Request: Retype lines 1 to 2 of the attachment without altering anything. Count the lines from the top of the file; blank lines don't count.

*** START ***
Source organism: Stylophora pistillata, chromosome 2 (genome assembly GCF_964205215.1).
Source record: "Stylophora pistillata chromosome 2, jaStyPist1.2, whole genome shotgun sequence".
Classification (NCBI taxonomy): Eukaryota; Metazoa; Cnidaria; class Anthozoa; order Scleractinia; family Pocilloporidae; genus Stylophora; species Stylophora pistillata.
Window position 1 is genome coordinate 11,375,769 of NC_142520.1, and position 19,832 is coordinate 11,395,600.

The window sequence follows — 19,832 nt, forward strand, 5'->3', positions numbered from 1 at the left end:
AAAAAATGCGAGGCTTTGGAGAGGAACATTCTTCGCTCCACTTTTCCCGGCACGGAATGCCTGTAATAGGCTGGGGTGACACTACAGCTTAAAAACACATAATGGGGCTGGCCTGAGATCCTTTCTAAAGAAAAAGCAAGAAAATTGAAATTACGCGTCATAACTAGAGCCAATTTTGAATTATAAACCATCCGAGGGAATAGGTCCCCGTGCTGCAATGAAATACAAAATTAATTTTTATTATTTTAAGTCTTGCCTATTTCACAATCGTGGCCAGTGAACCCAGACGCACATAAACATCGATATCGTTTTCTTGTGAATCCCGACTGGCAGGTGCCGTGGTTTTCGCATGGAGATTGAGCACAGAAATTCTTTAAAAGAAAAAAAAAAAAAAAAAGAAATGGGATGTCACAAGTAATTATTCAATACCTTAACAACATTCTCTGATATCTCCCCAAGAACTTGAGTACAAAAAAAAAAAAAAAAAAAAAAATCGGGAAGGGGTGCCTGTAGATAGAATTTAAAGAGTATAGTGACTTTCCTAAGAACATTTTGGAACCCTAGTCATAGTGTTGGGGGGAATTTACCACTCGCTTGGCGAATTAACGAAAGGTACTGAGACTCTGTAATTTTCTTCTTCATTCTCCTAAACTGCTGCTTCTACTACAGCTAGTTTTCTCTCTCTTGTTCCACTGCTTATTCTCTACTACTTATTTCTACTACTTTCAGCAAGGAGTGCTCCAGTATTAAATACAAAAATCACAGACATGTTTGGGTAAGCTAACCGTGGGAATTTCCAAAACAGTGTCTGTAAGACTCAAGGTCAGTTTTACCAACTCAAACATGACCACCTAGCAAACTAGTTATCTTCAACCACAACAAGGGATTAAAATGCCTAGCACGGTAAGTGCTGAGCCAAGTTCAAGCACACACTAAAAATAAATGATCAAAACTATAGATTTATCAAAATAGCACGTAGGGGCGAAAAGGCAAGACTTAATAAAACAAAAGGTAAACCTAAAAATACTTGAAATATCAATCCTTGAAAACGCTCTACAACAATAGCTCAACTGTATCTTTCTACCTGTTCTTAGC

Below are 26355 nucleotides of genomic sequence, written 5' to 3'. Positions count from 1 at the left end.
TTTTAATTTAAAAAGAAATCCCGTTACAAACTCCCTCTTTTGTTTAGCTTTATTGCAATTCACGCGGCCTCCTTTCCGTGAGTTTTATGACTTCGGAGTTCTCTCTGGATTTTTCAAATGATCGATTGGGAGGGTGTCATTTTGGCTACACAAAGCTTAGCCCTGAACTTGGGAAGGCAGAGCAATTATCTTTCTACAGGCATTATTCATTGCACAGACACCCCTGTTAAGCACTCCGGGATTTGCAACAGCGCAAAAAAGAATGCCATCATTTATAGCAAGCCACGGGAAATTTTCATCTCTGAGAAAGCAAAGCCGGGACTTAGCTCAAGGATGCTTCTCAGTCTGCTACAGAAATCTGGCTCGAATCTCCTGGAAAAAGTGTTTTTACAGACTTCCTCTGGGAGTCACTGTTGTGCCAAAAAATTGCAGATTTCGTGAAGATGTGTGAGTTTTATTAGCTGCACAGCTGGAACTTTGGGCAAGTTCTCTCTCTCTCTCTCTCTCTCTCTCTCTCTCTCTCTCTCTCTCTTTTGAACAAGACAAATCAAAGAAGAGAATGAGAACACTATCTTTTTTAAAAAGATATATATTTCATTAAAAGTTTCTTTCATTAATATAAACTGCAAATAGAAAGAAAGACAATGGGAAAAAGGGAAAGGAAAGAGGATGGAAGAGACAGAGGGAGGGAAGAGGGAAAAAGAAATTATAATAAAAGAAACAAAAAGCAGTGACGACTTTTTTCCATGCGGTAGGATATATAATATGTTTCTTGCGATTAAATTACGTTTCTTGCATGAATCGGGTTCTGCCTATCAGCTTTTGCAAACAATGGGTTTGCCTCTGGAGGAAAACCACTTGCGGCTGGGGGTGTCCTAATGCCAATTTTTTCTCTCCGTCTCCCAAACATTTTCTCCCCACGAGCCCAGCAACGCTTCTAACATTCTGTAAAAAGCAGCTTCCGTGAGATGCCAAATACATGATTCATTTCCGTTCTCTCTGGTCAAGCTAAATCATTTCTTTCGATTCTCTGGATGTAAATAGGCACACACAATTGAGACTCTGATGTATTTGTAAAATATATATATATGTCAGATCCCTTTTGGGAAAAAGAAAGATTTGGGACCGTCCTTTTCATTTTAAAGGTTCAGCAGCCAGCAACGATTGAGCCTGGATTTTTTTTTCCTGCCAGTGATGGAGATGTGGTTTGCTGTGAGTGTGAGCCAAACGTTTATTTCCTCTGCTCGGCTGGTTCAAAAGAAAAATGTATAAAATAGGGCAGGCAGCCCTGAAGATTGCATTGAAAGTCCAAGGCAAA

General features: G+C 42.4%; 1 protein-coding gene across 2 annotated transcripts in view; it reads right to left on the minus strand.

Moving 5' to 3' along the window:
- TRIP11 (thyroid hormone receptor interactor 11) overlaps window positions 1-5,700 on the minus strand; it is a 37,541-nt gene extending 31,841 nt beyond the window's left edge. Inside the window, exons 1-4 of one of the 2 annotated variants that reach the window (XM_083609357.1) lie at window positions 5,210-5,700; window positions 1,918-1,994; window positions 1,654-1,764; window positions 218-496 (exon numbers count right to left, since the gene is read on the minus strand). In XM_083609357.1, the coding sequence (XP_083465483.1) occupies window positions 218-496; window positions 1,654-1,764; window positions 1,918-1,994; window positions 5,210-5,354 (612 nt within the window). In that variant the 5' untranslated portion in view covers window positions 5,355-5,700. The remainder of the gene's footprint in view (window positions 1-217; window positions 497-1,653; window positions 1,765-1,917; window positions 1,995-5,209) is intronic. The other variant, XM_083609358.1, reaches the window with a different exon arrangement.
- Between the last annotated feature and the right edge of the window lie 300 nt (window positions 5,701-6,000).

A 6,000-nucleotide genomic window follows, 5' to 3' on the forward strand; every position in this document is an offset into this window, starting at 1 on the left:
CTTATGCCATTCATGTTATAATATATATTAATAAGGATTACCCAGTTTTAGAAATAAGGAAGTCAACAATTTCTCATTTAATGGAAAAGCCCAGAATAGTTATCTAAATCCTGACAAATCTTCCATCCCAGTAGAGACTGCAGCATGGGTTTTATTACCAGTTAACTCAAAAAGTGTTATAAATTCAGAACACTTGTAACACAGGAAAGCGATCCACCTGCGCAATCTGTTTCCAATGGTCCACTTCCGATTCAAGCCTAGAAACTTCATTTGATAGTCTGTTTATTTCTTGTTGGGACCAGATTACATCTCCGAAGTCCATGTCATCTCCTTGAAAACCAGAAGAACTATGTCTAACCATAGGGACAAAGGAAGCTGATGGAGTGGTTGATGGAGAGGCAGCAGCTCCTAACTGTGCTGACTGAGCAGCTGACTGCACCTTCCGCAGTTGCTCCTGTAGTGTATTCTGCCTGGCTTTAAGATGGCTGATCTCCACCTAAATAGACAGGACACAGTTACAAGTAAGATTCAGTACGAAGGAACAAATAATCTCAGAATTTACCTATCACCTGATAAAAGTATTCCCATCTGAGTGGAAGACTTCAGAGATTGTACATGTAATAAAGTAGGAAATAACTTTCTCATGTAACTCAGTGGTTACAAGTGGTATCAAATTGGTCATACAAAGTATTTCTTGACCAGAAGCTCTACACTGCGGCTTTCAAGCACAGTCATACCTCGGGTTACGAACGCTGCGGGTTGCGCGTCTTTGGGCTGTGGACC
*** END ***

Source organism: Stylophora pistillata, chromosome 2 (genome assembly GCF_964205215.1).
Source record: "Stylophora pistillata chromosome 2, jaStyPist1.2, whole genome shotgun sequence".